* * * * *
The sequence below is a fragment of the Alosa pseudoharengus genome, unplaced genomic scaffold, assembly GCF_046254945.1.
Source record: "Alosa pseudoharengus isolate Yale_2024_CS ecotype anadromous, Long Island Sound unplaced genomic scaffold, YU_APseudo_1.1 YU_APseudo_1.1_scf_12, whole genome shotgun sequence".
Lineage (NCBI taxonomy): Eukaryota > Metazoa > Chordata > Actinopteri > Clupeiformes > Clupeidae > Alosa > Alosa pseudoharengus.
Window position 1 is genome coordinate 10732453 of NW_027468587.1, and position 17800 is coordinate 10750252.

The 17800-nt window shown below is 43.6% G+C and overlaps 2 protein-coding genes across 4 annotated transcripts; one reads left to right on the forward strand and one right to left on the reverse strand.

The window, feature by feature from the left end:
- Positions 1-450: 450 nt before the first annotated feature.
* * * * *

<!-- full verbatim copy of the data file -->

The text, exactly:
The sequence below is a fragment of the Alosa pseudoharengus genome, unplaced genomic scaffold, assembly GCF_046254945.1.
Source record: "Alosa pseudoharengus isolate Yale_2024_CS ecotype anadromous, Long Island Sound unplaced genomic scaffold, YU_APseudo_1.1 YU_APseudo_1.1_scf_12, whole genome shotgun sequence".
Lineage (NCBI taxonomy): Eukaryota > Metazoa > Chordata > Actinopteri > Clupeiformes > Clupeidae > Alosa > Alosa pseudoharengus.
Window position 1 is genome coordinate 10732453 of NW_027468587.1, and position 17800 is coordinate 10750252.

The 17800-nt window shown below is 43.6% G+C and overlaps 2 protein-coding genes across 4 annotated transcripts; one reads left to right on the forward strand and one right to left on the reverse strand.

The window, feature by feature from the left end:
- Positions 1-450: 450 nt before the first annotated feature.